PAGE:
How to Calculate and Solve for Expected Discharge | Flood Formulae | Irrigation Water Requirement

The image above represents expected discharge.

To compute for expected discharge, three essential parameters are needed and these parameters are Constant (c), Constant (n) and Drainage Basin Area (Ad).

The formula for calculating expected discharge:

Qp = cAdn

Where:

Qp = Expected Discharge | Flood Formulae
c = Constant
n = Constant
Ad = Drainage Basin Area

Let’s solve an example;
Find the expected discharge when the constant is 8, the constant is 2 and the drainage basin area is 4.

This implies that;

c = Constant = 8
n = Constant = 2
Ad = Drainage Basin Area = 4

Qp = cAdn
Qp = (8) . (4)2
Qp = (8) . (16)
Qp = 128

Therefore, the expected discharge is 128.

Calculating the Constant when the Expected Discharge, the Constant and the Drainage Basin Area is Given.

c = Qp / Adn

Where;

c = Constant
Qp = Expected Discharge | Flood Formulae
n = Constant
Ad = Drainage Basin Area

Let’s solve an example;
Find the constant when the expected discharge is 30, the constant is 3 and the drainage basin area is 2.

This implies that;

Qp = Expected Discharge | Flood Formulae = 30
n = Constant = 3
Ad = Drainage Basin Area = 2

c = Qp / Adn
c = 30 / 23
c = 30 / 8
c = 3.75

Therefore, the constant is 3.75.

Continue reading How to Calculate and Solve for Expected Discharge | Flood Formulae | Irrigation Water Requirement

How to Calculate and Solve for Flexural Strength with Relation to Volume Fraction | Ceramics

The image above represents Flexural strength with relation to volume.

To compute for flexural strength with relation to volume, three essential parameters are needed and these parameters are Initial Stress (σo), Constant (n) and Volume fraction porosity (P).

The formula for calculating flexural strength with relation to volume:

σfs = σo exp (-nP)

Where:

σfs = Flexural Strength
σo = Initial Stress
n = Constant
P = Volume Fraction Porosity

Let’s solve an example;
Find the flexural strength when the initial stress is 11, the constant is 8 and the volume fraction porosity is 22.

This implies that;

σo = Initial Stress = 11
n = Constant = 8
P = Volume Fraction Porosity = 22

σfs = σo exp (-nP)
σfr = (11)exp(-(8)(22))
σfr = (11)exp(-176)
σfr = (11)(3.665e-77)
σfr = 4.032e-76

Therefore, the flexural strength is 4.032e-76 Pa.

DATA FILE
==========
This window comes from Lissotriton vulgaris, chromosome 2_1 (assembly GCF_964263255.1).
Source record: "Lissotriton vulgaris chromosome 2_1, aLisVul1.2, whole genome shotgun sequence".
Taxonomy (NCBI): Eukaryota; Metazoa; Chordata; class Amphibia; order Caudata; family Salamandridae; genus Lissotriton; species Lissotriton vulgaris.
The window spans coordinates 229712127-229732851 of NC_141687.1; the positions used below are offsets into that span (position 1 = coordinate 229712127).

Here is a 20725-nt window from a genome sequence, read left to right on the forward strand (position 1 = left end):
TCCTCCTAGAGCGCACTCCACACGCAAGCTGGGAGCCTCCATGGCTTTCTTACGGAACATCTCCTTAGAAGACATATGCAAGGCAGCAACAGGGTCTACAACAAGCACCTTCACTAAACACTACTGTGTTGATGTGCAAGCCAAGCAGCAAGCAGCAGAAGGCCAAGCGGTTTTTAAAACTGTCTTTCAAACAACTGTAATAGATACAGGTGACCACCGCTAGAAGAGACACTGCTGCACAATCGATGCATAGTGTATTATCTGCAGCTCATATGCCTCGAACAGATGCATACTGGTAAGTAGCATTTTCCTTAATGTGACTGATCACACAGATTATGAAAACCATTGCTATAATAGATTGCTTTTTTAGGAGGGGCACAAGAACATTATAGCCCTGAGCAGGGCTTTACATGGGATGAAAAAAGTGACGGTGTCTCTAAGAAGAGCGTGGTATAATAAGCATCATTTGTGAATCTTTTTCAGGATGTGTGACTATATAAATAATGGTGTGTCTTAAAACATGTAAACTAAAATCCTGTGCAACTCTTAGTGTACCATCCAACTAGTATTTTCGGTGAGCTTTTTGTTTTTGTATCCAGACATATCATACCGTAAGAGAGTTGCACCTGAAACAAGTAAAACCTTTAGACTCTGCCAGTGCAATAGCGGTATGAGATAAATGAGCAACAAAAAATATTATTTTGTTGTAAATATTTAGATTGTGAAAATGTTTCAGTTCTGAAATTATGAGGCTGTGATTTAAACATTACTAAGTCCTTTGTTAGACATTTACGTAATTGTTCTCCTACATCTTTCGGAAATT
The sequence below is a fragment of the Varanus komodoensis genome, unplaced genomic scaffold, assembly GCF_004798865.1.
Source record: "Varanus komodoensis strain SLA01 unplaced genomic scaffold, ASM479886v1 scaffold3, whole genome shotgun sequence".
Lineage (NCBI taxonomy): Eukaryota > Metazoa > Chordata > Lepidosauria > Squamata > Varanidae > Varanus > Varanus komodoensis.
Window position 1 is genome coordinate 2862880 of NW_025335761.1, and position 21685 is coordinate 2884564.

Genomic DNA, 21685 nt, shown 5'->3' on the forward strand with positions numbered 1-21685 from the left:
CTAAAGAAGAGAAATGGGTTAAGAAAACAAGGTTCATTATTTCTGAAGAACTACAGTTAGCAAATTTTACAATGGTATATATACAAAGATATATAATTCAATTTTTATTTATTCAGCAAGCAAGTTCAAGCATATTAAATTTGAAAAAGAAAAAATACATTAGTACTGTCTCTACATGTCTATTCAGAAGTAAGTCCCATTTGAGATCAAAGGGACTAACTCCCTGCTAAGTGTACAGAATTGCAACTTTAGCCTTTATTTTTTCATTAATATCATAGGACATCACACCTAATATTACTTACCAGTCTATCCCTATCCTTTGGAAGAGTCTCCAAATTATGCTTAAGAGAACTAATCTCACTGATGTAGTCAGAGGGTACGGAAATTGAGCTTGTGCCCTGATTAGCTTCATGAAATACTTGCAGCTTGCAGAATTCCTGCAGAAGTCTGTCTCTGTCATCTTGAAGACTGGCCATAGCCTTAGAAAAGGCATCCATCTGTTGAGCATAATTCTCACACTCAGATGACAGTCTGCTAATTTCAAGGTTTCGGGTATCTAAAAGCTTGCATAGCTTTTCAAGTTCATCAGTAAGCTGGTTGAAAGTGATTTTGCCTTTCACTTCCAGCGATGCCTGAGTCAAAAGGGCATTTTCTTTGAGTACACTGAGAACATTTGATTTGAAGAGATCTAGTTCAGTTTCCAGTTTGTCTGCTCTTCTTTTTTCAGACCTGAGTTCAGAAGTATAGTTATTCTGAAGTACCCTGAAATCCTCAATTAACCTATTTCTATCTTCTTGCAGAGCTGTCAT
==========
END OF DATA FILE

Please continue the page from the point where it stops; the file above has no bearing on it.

Calculating the Initial Stress when the Flexural Strength, the Constant and the Volume Fraction Porosity is Given.

σo = σfr / exp (-nP)

Where;

σo = Initial Stress
σfs = Flexural Strength
n = Constant
P = Volume Fraction Porosity

Let’s solve an example;
Find the initial stress when the flexural strength is 20, the constant is 10 and the volume fraction porosity is 8.

This implies that;

σfs = Flexural Strength = 20
n = Constant = 10
P = Volume Fraction Porosity = 8

σo = σfr / exp (-nP)
σo = 20 / exp (-10 x 8)
σo = 20 / exp (-80)
σo = 20 / – 5.54e+34
σo = – 3.61e-34

Therefore, the initial stress is 3.61e-34.

Continue reading How to Calculate and Solve for Flexural Strength with Relation to Volume Fraction | Ceramics

How to Calculate and Solve for Relative Freezing Time | Foundry Technology

The image above represents relative freezing time.

To compute for relative freezing time, four essential parameters are needed and these parameters are Constant (L), Constant (C), Volume of Riser/Volume of Casting (y) and Relative Contraction of Freezing (B).

The formula for calculating relative freezing time:

x = L / y – B + C

Where:

x = Relative Freezing Time
y = Volume of Riser / Volume of Casting
B = Relative Contraction on Freezing
C = Constant
L = Constant

Let’s solve an example;
Find the relative freezing time when the volume of riser/volume of casting is 26, the relative contraction on freezing is 21, the constant is 8 and the constant is 11.

This implies that;

y = Volume of Riser / Volume of Casting = 26
B = Relative Contraction on Freezing = 21
C = Constant = 11
L = Constant = 8

x = L / y – B + C
x = 8 / 26 – 21 + 11
x = 8 / 5 + 11
x = 1.6 + 11
x = 12.6

Therefore, the relative freezing time is 12.6 s.

Calculating the Constant (L) when the Relative Freezing Time, Constant (C), the Volume of riser/Volume of Casting and the Relative Contraction on Freezing is Given.

L = x (y – B) – C

Where;

L = Constant
x = Relative Freezing Time
y = Volume of riser / Volume of Casting
B = Relative Contraction on Freezing
C = Constant

Let’s solve an example;
Find the Constant when the relative freezing time is 24, the volume of riser / volume of casting is 14, the relative contraction on freezing is 8 and the constant is 10.

This implies that;

x = Relative Freezing Time = 24
y = Volume of riser / Volume of Casting = 14
B = Relative Contraction on Freezing = 8
C = Constant = 10

L = x (y -B) – C
L = 24 (14 – 8) – 10
L = 24 (6) – 10
L = 144 – 10
L = 134

Therefore, the constant is 134.

Continue reading How to Calculate and Solve for Relative Freezing Time | Foundry Technology